- EPA issued a proposed rule on June 15 that would retain the existing 24‐hour standard for coarse particulate matter (dust).
EPA issued a proposed rule on June 15 that would retain the existing 24‐hour standard for coarse particulate matter (dust). This standard, with a level of 150 μg/m3, has been in place since 1987.
Responding to an outcry from agriculture and Congress, EPA Administrator Lisa Jackson had stated earlier this year that the agency would not lower the dust standard, which would have put most western counties in a noncompliance state.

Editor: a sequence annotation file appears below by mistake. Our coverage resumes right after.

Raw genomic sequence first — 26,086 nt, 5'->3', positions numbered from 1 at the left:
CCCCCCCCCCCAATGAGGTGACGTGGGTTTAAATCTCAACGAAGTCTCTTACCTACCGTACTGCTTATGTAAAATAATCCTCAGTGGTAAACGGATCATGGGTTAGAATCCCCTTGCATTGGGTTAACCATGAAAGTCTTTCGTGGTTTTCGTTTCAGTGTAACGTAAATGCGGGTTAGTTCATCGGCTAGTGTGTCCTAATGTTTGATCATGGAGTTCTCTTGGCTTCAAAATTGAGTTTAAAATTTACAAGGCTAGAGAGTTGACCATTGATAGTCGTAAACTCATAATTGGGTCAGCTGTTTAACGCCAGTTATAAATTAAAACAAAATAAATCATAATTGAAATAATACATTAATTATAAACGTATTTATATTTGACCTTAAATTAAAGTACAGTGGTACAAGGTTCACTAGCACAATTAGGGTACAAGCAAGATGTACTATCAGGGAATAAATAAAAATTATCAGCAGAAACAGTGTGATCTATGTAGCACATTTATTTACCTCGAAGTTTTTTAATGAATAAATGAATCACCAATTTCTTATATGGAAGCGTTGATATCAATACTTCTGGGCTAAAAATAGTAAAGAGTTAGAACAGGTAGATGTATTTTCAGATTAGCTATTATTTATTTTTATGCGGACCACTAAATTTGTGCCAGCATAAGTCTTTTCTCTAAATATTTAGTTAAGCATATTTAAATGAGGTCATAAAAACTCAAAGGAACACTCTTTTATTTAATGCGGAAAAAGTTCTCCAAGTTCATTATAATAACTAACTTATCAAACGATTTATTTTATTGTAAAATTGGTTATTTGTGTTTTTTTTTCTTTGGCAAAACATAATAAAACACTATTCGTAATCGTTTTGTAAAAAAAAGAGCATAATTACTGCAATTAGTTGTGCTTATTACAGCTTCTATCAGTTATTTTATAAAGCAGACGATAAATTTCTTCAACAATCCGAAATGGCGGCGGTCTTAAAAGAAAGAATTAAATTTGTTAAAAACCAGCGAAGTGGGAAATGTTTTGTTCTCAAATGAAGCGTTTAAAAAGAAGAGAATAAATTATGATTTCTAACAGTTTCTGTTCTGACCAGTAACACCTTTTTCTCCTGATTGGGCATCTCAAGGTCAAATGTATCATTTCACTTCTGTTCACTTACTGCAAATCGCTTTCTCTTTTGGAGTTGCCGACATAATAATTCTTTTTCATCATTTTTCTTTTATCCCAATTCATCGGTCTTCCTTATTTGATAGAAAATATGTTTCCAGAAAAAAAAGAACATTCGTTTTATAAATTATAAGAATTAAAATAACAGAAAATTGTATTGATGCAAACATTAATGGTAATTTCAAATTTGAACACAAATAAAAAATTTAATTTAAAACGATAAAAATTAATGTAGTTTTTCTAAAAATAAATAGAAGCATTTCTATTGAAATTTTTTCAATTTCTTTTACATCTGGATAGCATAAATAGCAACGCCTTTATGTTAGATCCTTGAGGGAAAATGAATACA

In the same proposed announcement, EPA proposed to lower the National Ambient Air Quality Standards for fine particulate matter or PM2.5. Fine particles come from a variety of sources, including vehicles, smokestacks and fires. They also form when gases emitted by power plants, industrial processes and gasoline/diesel engines react in the atmosphere. Sources of coarse particles include road dust that is kicked up by traffic, some agricultural operations, construction and demolition operations, industrial processes, and biomass burning.
The NCC is examining the proposal but does not believe that it will affect cotton production. EPA will take comments on the proposed rules for nine weeks and hold public hearings in Philadelphia and Sacramento. The agency will issue final standards by Dec. 14, 2012.